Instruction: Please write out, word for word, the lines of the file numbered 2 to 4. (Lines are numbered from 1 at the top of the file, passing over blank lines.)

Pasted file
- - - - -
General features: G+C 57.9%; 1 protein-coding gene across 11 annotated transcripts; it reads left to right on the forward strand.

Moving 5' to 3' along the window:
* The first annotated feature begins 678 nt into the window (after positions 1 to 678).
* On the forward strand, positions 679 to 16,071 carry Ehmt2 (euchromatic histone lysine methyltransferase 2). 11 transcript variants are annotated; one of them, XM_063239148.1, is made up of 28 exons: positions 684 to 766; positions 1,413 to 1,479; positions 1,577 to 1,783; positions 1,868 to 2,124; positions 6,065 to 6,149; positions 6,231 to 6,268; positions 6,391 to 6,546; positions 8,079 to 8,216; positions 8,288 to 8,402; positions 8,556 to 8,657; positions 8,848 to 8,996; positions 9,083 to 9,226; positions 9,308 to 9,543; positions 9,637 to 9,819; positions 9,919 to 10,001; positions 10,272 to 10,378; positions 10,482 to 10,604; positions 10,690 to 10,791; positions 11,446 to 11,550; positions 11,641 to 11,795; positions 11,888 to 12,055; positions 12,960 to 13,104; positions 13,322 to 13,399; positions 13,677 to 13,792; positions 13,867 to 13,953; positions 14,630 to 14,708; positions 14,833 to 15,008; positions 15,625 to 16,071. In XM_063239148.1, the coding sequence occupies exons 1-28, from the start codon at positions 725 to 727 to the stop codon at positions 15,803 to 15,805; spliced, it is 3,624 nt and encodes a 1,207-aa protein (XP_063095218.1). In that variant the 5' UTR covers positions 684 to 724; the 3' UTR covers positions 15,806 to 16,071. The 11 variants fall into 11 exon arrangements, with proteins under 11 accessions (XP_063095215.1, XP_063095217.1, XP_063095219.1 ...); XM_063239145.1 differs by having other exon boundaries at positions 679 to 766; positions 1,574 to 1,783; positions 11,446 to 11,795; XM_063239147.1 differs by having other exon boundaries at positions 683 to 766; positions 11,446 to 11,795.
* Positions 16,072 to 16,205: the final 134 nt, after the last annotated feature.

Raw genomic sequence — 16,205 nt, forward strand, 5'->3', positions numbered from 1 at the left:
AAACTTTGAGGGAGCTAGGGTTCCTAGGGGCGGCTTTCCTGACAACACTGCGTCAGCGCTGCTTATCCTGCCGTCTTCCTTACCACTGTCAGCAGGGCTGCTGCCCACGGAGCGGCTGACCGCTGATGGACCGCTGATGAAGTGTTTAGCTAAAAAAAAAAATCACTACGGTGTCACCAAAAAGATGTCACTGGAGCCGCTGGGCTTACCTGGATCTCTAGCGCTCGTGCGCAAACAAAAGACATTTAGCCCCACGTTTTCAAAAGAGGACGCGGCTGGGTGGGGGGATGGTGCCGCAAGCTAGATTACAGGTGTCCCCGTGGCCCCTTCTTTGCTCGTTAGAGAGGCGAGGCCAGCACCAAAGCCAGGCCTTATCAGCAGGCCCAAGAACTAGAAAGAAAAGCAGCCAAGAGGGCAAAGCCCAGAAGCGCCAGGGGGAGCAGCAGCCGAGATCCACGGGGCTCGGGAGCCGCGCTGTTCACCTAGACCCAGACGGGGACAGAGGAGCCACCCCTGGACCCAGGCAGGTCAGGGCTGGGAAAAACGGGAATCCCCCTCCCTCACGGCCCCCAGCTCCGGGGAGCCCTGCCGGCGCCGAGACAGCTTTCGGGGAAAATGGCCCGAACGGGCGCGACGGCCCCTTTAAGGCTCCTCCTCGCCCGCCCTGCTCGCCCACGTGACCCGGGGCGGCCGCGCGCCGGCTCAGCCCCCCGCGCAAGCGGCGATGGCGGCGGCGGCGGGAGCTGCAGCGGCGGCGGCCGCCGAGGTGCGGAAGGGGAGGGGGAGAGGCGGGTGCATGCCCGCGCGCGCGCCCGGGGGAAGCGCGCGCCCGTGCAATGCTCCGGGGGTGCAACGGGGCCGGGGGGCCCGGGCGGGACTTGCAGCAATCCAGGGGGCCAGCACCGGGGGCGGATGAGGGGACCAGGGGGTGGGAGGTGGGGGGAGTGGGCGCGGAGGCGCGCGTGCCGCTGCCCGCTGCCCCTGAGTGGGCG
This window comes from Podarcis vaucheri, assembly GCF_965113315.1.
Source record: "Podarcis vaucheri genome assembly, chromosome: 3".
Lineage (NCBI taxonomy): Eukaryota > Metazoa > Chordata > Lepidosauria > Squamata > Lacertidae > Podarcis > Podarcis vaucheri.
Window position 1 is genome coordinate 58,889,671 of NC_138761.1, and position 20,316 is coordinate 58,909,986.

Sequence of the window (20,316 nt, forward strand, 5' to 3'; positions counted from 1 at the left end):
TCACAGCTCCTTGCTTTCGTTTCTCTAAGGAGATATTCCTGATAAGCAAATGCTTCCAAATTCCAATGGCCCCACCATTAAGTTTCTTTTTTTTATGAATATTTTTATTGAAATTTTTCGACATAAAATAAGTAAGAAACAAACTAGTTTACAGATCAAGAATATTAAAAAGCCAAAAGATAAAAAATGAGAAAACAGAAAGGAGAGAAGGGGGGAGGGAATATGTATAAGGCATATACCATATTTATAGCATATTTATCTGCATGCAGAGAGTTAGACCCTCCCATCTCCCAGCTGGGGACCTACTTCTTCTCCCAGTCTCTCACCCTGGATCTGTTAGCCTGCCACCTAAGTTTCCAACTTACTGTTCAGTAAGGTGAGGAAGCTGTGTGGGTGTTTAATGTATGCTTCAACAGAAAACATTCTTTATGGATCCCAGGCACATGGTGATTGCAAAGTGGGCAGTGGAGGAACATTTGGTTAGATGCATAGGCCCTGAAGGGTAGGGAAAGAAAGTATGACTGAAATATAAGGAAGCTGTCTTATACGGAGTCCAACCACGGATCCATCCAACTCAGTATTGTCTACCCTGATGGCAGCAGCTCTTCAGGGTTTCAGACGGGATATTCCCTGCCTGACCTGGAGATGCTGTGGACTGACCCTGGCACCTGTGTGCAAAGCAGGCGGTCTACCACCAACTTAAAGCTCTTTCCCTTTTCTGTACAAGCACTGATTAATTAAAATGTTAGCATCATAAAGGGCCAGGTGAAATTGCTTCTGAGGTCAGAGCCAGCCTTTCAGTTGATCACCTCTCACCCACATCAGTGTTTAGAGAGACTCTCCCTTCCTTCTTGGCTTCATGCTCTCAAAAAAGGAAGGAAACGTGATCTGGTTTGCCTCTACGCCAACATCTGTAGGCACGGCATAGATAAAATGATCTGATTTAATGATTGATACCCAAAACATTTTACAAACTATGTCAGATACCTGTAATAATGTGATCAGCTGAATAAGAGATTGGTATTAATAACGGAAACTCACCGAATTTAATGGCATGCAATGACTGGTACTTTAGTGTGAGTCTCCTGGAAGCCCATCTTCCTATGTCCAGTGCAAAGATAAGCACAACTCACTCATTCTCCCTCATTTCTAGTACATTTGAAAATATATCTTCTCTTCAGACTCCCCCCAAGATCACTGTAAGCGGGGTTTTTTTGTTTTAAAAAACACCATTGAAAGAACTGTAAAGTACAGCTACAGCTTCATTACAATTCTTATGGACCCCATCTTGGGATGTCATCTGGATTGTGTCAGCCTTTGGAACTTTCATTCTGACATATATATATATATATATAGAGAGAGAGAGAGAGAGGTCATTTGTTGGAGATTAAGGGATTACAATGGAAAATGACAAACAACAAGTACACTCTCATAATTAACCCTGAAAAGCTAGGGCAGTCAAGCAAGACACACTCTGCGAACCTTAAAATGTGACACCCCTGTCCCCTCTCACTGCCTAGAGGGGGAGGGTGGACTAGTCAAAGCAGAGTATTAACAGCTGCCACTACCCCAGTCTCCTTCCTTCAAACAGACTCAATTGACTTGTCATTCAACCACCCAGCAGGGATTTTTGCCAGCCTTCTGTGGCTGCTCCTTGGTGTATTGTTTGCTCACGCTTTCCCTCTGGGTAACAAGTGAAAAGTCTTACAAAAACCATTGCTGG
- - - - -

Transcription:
Moving 5' to 3' along the window:
* The first annotated feature begins 678 nt into the window (after positions 1 to 678).
* On the forward strand, positions 679 to 16,071 carry Ehmt2 (euchromatic histone lysine methyltransferase 2). 11 transcript variants are annotated; one of them, XM_063239148.1, is made up of 28 exons: positions 684 to 766; positions 1,413 to 1,479; positions 1,577 to 1,783; positions 1,868 to 2,124; positions 6,065 to 6,149; positions 6,231 to 6,268; positions 6,391 to 6,546; positions 8,079 to 8,216; positions 8,288 to 8,402; positions 8,556 to 8,657; positions 8,848 to 8,996; positions 9,083 to 9,226; positions 9,308 to 9,543; positions 9,637 to 9,819; positions 9,919 to 10,001; positions 10,272 to 10,378; positions 10,482 to 10,604; positions 10,690 to 10,791; positions 11,446 to 11,550; positions 11,641 to 11,795; positions 11,888 to 12,055; positions 12,960 to 13,104; positions 13,322 to 13,399; positions 13,677 to 13,792; positions 13,867 to 13,953; positions 14,630 to 14,708; positions 14,833 to 15,008; positions 15,625 to 16,071. In XM_063239148.1, the coding sequence occupies exons 1-28, from the start codon at positions 725 to 727 to the stop codon at positions 15,803 to 15,805; spliced, it is 3,624 nt and encodes a 1,207-aa protein (XP_063095218.1). In that variant the 5' UTR covers positions 684 to 724; the 3' UTR covers positions 15,806 to 16,071. The 11 variants fall into 11 exon arrangements, with proteins under 11 accessions (XP_063095215.1, XP_063095217.1, XP_063095219.1 ...); XM_063239145.1 differs by having other exon boundaries at positions 679 to 766; positions 1,574 to 1,783; positions 11,446 to 11,795; XM_063239147.1 differs by having other exon boundaries at positions 683 to 766; positions 11,446 to 11,795.